Federal Government Power

Decent Essays
States have always been sensitive about the amount of power they have; the federal government has always had to step carefully around the demands of the states. This has been true since the beginning of the United States. But both believe that they should have the most power when it comes to certain things. Individual states have different values and as such tend to implement different laws about certain topics; such states want their state laws to reflect these individual values instead of a blanket law from the federal government. States should have less power compared to the federal government when implementing laws dealing with topics such as the legalization of marijuana, gay marriage, and abortion. The federal government should be in…show more content…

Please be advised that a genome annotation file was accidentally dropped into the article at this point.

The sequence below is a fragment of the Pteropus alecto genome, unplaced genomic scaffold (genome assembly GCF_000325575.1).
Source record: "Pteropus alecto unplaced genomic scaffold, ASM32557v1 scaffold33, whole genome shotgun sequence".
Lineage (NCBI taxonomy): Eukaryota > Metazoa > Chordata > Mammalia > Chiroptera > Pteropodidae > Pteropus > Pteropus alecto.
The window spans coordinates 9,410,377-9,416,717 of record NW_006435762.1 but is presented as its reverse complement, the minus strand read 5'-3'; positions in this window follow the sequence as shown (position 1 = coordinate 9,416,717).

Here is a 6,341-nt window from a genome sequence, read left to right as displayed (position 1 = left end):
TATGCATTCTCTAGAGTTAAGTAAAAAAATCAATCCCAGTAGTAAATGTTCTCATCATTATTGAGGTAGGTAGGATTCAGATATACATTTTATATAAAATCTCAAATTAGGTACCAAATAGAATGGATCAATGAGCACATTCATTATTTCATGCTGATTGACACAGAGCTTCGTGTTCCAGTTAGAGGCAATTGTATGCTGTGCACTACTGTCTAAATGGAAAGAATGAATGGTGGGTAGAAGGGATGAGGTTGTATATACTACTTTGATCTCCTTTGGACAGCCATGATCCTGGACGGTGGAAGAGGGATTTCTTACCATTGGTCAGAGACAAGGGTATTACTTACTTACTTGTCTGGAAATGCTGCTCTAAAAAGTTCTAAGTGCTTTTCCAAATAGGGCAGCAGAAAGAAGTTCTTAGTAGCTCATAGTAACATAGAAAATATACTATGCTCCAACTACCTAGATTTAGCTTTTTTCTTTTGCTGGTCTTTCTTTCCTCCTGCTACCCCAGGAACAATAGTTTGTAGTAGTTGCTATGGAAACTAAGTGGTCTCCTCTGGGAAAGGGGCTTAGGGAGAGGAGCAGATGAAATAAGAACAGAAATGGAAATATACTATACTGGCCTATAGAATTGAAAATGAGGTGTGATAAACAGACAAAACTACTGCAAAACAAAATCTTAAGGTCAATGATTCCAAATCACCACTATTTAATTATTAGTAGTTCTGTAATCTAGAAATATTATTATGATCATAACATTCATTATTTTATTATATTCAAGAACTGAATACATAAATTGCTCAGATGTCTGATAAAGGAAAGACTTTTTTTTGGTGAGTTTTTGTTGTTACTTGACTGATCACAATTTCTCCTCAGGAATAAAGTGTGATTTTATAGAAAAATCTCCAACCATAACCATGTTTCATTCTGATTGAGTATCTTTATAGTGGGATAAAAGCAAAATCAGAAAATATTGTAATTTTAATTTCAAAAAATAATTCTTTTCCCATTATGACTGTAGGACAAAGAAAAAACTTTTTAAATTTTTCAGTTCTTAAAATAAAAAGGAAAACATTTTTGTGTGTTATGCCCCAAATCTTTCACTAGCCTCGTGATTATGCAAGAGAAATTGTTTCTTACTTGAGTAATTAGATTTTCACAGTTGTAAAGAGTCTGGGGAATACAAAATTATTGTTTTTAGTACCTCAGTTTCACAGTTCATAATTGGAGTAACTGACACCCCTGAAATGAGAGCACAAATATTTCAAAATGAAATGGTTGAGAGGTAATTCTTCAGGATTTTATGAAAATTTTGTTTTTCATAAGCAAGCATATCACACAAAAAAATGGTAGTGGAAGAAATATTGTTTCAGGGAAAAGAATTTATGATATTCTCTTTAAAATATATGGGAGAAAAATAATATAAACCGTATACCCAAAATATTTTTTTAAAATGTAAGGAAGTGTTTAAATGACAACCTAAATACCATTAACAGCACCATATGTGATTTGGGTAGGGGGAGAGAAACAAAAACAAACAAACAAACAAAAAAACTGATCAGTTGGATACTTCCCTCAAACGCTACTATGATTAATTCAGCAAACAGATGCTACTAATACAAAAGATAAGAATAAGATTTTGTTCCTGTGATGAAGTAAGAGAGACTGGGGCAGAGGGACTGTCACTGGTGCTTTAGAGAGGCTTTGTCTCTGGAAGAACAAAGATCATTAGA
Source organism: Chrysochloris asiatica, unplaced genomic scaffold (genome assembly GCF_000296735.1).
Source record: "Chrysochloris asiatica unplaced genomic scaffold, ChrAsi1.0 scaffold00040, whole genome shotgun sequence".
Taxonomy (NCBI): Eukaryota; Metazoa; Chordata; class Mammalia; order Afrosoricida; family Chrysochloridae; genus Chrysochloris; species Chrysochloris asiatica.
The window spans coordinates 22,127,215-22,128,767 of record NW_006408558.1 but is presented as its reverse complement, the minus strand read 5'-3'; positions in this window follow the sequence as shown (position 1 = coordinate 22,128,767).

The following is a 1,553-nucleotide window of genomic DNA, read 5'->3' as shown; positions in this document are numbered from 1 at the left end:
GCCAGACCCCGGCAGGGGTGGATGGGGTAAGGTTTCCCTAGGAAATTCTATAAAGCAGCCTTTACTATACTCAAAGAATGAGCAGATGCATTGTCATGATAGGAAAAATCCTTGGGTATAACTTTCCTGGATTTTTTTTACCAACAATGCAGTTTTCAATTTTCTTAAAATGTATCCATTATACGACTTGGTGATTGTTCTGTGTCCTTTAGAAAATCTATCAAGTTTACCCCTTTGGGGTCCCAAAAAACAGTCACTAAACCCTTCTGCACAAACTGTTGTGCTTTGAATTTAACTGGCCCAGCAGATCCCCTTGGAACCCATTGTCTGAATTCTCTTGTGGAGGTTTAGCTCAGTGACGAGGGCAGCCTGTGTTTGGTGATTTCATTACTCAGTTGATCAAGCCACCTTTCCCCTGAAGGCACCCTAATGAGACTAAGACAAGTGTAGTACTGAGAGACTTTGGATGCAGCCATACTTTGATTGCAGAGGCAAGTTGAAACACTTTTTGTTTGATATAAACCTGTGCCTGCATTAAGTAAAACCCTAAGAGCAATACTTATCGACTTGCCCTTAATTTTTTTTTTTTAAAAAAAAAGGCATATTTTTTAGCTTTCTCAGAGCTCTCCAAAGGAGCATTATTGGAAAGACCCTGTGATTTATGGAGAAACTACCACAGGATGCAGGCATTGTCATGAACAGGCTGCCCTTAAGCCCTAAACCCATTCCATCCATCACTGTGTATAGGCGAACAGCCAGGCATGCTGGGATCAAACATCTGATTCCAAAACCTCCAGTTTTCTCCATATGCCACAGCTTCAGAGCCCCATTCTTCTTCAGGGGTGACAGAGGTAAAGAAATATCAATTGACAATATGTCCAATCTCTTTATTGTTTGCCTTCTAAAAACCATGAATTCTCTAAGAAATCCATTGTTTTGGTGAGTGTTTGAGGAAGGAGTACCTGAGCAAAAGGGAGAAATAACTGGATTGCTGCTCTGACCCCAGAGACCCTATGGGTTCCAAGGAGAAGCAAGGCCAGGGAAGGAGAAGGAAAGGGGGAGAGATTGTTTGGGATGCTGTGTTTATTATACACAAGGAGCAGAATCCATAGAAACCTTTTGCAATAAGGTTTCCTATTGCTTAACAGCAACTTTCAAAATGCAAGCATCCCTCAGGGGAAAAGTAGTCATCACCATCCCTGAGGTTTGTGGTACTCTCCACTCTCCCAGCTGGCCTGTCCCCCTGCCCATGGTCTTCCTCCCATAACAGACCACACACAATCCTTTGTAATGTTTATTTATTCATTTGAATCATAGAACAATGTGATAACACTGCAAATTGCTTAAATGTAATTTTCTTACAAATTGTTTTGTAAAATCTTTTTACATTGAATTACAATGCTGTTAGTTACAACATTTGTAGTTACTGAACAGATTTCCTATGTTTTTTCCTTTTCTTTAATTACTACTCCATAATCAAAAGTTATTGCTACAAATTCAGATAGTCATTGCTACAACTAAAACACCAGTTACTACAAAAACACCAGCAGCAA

A previously stated with medical marijuana and marriage equality, each state has individual views on abortion depending on their location and history. Such as, the South tends to have more conservative views and be Pro-Life while Northeasters tend to be more liberal and Pro-Choice. The federal government has had “no challenge to the federal law against partial-birth abortion on this ground ever went to the Supreme Court” (Ponnuru 2015). The federal government has already declared abortion legal through the Roe vs. Wade Supreme Court decision in 1973. “Roe v. Wade (1973)… ruled that the states were forbidden from outlawing or regulating any aspect of abortion performed during the first trimester of pregnancy, could only enact abortion regulations reasonably related to maternal health in the second and third trimesters, and could enact abortion laws protecting the life of the fetus only in the third trimester. Even then, an exception had to be made to protect the life of the mother” (The federal government should have the power because it is unconstitutional for certain citizens of the United States to have more rights than other citizens just because of state lived in. In conclusion, the federal state should definitely have the power to make decisions on marijuana, abortion, and gay marriage. These are all things that fall under the umbrella of state law at the moment, but that should be changed. The varying states’ interests and laws keep peoples’ full rights out of their hands. In order to keep the United States’ promise of equal rights and protections under the law, the U.S. needs to take control of these three controversial
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